A dramatic pot of tea at Mandarin Oriental's Empress Lounge. (Courtesy Mandarin Oriental)
Tea came to England from China in the mid-1600s and soon became a fashionable social drink among the wealthy. When the industrial revolution gave rise to the middle class, serving tea ceremoniously at home was a way of showing that the hostess was a person of means and gentility.
According to Caroline Hope, a London-based social historian and tea expert, bread and butter were served along with tea, because it was believed that it was dangerous to drink the powerful brew on an empty stomach. She adds that the sumptuous, three-tier plateaus of sandwiches, scones and sweets that we enjoy at afternoon tea service were a 20th-century innovation of hotels.
In Washington, D.C., hotels and tearooms preserve and expand the delightful English custom. It’s no longer just for mothers and daughters dressing up or friends taking a shopping break. Millennials, too, are discovering that “this little ritual offers a nice pause in the afternoon,” as Patrick O’Connell describes it. He offers an indulgent tea at his fabled Inn at Little Washington as a welcome to guests.
Not only are young people seen enjoying a “time-out” at posh services around town, they are enriching the tradition. Tea-based cocktails and the international flavors that are now found in tea-time savories and desserts reflect their adventurous palates. Afternoon tea in Washington, D.C., honors tradition, while defining it anew.
(Prices are for regular teas; holiday and other themed teas may differ)
For many, the highlight of an afternoon tea party is the parade of delicacies that accompany the beverage. Indeed, the charming Georgetown tearoom, Lady Camellia, had its start because its owners, Culinary Institute of America graduates, Deborah and Han Kim, discovered that their signature, seasonally flavored macarons are “wonderful with the lemon and citrus notes” of Earl Gary tea. Their pink- and white-trimmed cottage with ornate mirrors on the wall offers a picture-perfect setting for the intimate parties, showers and get-togethers that fill its nooks and crannies.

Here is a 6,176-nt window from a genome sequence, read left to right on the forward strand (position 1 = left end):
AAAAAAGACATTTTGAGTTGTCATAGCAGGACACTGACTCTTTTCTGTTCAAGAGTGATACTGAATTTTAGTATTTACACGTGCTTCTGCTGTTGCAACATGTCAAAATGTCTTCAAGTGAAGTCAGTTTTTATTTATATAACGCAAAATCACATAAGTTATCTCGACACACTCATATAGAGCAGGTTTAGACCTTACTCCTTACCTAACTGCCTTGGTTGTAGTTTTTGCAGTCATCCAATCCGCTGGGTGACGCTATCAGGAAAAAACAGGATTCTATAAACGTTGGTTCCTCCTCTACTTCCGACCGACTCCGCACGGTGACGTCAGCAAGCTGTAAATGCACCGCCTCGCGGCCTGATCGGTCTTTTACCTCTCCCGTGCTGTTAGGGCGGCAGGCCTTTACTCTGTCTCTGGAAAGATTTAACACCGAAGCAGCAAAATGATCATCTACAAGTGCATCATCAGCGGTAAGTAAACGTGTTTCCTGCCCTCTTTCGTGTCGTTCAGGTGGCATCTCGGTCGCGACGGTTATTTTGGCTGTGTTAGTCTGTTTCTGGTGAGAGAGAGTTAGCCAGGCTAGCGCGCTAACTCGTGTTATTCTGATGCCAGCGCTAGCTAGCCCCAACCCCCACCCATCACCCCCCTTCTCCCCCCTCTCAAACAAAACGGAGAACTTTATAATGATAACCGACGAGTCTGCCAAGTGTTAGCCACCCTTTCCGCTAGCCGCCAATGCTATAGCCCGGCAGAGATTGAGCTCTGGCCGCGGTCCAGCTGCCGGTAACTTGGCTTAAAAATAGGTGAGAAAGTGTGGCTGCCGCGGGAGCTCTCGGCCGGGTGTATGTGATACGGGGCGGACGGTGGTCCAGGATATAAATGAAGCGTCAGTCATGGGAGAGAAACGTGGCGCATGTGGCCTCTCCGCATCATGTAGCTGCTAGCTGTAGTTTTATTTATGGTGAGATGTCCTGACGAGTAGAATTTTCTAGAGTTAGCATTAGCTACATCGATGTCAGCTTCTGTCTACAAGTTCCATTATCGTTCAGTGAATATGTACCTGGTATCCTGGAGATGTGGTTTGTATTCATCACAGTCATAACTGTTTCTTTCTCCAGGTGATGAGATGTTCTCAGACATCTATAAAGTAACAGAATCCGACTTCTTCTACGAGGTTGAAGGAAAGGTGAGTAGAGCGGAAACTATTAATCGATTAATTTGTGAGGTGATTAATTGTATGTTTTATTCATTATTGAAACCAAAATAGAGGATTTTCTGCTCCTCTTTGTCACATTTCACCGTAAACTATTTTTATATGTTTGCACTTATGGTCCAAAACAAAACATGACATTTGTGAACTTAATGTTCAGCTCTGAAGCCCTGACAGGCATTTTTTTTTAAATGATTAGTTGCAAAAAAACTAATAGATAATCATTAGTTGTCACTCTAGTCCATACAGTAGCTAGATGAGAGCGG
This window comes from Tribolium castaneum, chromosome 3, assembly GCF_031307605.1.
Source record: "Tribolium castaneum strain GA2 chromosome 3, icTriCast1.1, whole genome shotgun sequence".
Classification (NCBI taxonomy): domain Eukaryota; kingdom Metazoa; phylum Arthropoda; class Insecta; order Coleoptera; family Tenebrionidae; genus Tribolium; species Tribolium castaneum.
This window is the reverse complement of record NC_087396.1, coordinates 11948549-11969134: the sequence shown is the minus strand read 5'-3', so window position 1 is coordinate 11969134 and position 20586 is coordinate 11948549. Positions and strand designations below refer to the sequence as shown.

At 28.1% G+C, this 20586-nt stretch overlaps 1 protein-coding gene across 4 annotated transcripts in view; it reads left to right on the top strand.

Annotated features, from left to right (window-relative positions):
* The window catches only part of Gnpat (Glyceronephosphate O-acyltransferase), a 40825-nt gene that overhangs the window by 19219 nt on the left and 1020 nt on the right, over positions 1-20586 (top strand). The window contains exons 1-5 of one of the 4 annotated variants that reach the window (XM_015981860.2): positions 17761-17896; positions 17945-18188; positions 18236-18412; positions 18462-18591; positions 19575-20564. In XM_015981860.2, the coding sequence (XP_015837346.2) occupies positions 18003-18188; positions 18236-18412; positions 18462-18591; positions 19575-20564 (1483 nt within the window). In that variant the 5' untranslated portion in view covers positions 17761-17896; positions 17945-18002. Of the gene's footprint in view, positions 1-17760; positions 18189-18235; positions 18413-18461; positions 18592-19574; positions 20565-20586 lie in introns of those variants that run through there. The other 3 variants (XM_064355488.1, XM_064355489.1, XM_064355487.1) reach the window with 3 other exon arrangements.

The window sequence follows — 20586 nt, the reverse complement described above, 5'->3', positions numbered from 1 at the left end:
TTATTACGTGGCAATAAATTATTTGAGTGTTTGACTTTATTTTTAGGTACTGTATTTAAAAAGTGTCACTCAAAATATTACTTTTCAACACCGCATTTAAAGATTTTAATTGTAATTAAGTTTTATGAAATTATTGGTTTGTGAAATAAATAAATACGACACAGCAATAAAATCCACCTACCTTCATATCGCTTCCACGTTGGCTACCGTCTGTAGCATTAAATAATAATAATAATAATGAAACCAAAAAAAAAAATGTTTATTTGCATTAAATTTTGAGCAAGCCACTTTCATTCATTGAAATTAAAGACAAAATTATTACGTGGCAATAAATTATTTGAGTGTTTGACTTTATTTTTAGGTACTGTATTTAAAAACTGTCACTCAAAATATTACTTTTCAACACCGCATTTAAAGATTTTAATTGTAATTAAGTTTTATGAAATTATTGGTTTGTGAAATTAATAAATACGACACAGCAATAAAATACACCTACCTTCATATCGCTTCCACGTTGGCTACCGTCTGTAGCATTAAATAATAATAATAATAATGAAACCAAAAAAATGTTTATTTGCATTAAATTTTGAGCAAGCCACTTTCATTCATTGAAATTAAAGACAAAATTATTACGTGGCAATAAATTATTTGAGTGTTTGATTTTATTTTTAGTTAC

PRICE: $16-$36, children (12 and under) $14-$18
TIME: Tues.-Fri. 1-5 pm, Sat. 11 am-6 pm, Sun. 11 am-5 pm
GO: 3261 Prospect St. NW, 202.333.2308, www.ladycamellia.com
At this urbane hotel’s Empress Lounge, weekend tea service features subtle Asian accents and festive themes for the holidays. Expect high-end ingredients like foie gras, duck and caviar.
TIME: Fri.-Sun. 2:30-4:30 pm
GO: 1330 Maryland Ave. SW, 202.787.6148, www.mandarinoriental.com
The swank Tea Cellar, with its extensive collection of rare and limited production teas, is a magnet for leaf-lovers. Its certified tea sommelier, Christian Eck, guides afternoon visitors through the room’s many teas, including the rare fermented pu-Er and flowering types, as well as herbal infusions and the increasingly popular macha offerings. On Sundays, an indulgent formal service is priced to encourage experimentation.
PRICE: $55, children (ages 6-12) $30
TIME: Sun. 3-4:30 pm
GO: 1201 24th St. NW, 202.419.6755, www.washingtondc.park.hyatt.com
Tea times on weekends here are family events. Aster Tesfazgi, the hotel’s long-time tea hostess, has seen the “children getting older, going to college, then bringing their own children” and, of course, their grandmothers lead the way to tables laden with classics like fresh fruit tarts and flaky scones. There’s lots of texting and Snapchatting before everyone digs into the lavish spread. Festively themed holiday teas (Teddy Bear and Nutcracker) are staged in banquet rooms for children of all ages.
PRICE: $46-$58, children (12 and under) $36
TIME: Wed.-Sun. all day; daily beginning mid-December
GO: 1700 Tysons Blvd., McLean, Va., 703.506.4300, www.ritzcarlton.com/tysons-corner
Daily afternoon teas in the opulent lobby continue a custom established by hotel founder J.J. Astor’s wife. Weekdays, its sumptuous lounge offers inviting nooks, plush ottomans and elegant tables set with fine china, Christofle champagne flutes and scrumptious treats. There’s no space for laptops and no one seems to miss them. Food and Beverage Manager Salim El-Khayati says he plans to offer food and tea pairings for a younger generation discovering tea culture.
TIME: Daily 2-5 pm
GO: 923 16th St. NW (at K St.), 202.509.8000, www.stregiswashingtondc.com
Washington is an international city, so it’s no surprise that the laid-back Teaism cafés, with their wide-ranging tea collection, serve non-traditional Indian, Moroccan and Japanese set teas. These substantial, relatively inexpensive food and tea pairings, along with vegan scones and their signature oat cakes, draw tourists as well as locals taking a break. Indeed, its Lafayette Park location serves as a “waiting room” for the White House press corps awaiting summons to news conferences.
PRICE: $25 ($30 with glass of Prosecco at Lafayette Square, Penn Quarter locations)
TIME: Daily 2:30-5:30 pm
GO: Dupont Circle: 2009 R St. NW, 202.667.3827; Lafayette Park: 800 Connecticut Ave. NW, 202.835.2233; Penn Quarter: 400 8th St. NW, 202.638.6010; www.teaism.com
This legendary hotel’s Peacock Alley, dripping with rococo atmosphere, boasts a century-old ritual of afternoon teas. Now held on weekends and during Christmas and Cherry Blossom season, the hotel’s lavish spread has long been popular for multi-generational celebrations and showers. Tea-based cocktails draw young strivers, while traditionalists nibble on savory profiteroles and strawberry-meringue kisses.
PRICE: $49, children (ages 3-12) $22
TIME: Fri.-Sun. 1-4 pm; holiday tea daily 1-4 pm, except Christmas Eve, Christmas Day and New Year's Eve
GO: 1401 Pennsylvania Ave. NW, 202.628.9100, www.washington.intercontinental.com